The following tips are from: Union of Concerned Scientists

Keep your letter short, focused, and interesting. In general, letters should be under 200 words, 150 or less is best; stay focused on one (or, at the most, two) main point(s); and get to the main point in the first two sentences. If possible include interesting facts, relevant personal experience, and any local connections to the issue. If you letter is longer than 200 words, it will likely be edited or not printed. 

Write the letter in your own words. Editors want letters in their papers to be original and from a reader. Be sure that you take the time to write the letter in your own words. 

Refute, advocate, and make a call to action. Most letters to the editor follow a standard format. Open your letter by refuting the claim made in the original story the paper ran. Then use the next few sentences to back up your claims and advocate for your position. Try to focus on the positive. For example: According to the Union of Concerned Scientists, investments in renewable energy would bring over $200 million to our state and create 36,000 jobs by 2020. Then wrap your letter up by explaining what you think needs to happen now, make your call to action. 

Include your contact information. Be sure to include your name, address, and daytime phone number; the paper will contact you before printing your letter. 

 

-Submit your letter to the Milwaukee Journal Sentinel:

The Journal Sentinel welcomes readers’ letters. Timely, well-written, provocative opinions on topics of interest in Milwaukee and Wisconsin are given first preference. All letters are subject to editing. The form below is for submission to the Milwaukee Journal Sentinel editorial department for possible publication. Letters selected for publication in the newspaper will also be posted on JSOnline.com.
Guidelines
Generally, we limit letters to 200 words. Name, street address and daytime phone are required. We cannot acknowledge receipt of submissions. We don’t publish poetry, anonymous or open letters.  Each writer is limited to one published letter every two months. Write: Letters to the editor, Milwaukee Journal Sentinel, 

P.O. Box 371, Milwaukee, WI 53201-0371

Fax: (414)-223-5444

E-mail: jsedit@journalsentinel.com

Milwaukee Journal Sentinel click HERE to submit a letter to the editor

-Submit your letter to the editor to the Wisconsin State Journal: click madison.com to submit

-Submit your letter to the editor to the La Crosse Tribune Click HERE for the online form

The Tribune encourages letters to the editor on current issues. Please limit letters to 250 words or fewer. We reserve the right to edit all letters and require that all letters include the name, address and phone number of the writer for verification purposes. Letter writers will be limited to no more than one letter a month. Please do not send poetry, items taken from other publications or from the Internet. Send letters to: Letters to the editor, La Crosse Tribune, 401 N. Third St. La Crosse WI 54601 or e-mail letters@lacrossetribune.com. Click here to use our online form.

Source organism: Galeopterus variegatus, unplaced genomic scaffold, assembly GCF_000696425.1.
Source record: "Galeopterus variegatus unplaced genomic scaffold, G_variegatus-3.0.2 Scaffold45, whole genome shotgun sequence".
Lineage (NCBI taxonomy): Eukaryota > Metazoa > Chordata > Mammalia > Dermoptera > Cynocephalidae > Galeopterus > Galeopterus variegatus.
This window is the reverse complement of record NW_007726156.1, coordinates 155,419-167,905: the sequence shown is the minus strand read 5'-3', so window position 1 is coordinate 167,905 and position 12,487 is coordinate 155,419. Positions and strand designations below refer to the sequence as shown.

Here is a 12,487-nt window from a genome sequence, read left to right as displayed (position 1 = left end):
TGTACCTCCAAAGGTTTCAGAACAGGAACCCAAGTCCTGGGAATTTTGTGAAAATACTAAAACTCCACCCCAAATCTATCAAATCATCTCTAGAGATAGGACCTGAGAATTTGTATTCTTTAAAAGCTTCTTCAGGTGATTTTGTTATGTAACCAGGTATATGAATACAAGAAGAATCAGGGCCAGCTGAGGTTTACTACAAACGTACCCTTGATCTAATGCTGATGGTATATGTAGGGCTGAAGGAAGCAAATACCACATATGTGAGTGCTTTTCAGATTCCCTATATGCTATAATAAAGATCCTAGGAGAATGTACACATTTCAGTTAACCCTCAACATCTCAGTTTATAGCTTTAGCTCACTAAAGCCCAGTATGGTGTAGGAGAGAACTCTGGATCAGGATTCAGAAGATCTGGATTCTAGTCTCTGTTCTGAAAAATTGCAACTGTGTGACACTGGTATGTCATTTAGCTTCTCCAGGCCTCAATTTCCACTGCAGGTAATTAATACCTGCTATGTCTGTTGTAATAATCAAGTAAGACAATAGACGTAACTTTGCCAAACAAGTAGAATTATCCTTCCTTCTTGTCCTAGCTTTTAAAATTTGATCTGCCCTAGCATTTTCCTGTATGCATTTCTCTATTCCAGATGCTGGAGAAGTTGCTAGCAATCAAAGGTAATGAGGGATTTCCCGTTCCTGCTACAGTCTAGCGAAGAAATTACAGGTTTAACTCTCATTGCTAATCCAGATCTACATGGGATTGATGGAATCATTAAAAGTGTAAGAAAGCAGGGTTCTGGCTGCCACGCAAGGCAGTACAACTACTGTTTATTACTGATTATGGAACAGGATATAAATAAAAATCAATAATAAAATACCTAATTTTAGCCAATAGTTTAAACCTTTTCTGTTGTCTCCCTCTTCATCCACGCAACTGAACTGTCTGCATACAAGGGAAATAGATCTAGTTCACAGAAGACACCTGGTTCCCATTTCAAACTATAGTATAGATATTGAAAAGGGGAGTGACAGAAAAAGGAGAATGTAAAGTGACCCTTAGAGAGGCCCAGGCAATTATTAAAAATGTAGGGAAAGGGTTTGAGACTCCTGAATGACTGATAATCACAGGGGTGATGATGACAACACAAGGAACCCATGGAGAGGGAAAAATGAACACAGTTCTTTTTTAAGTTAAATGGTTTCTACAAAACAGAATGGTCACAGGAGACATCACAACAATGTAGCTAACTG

-The Green Bay Press-Gazette welcomes letters to the editor of 250 or fewer words. You can send us your letter online by filling out the information below. Rules for Submission:

Letters must include your first and last name, complete address, and daytime phone number. Only your name and community will be published. Anonymous contributions, pseudonyms and first initials are not allowed. Contributors whose identities cannot be verified to our reasonable satisfaction may be required to submit further identification or their contributions will be withheld from publication. Contributors are limited to one published letter per month. Letters must be no longer than 250 words. They will be edited if necessary for clarity or brevity. Include sources for facts and figures included in your letter, either in the text of your letter or as a note at the bottom for our reference. Unless otherwise noted, all material must be original to the author. Mass-mailing letters will not be accepted. Guest columns must be no longer than 600 words and will be held to a higher standard of reader interest than letters and calls. It’s recommended to contact us before submitting a guest column. Letters to the editor may be published or distributed in print, electronic or other forms. Submit letters via: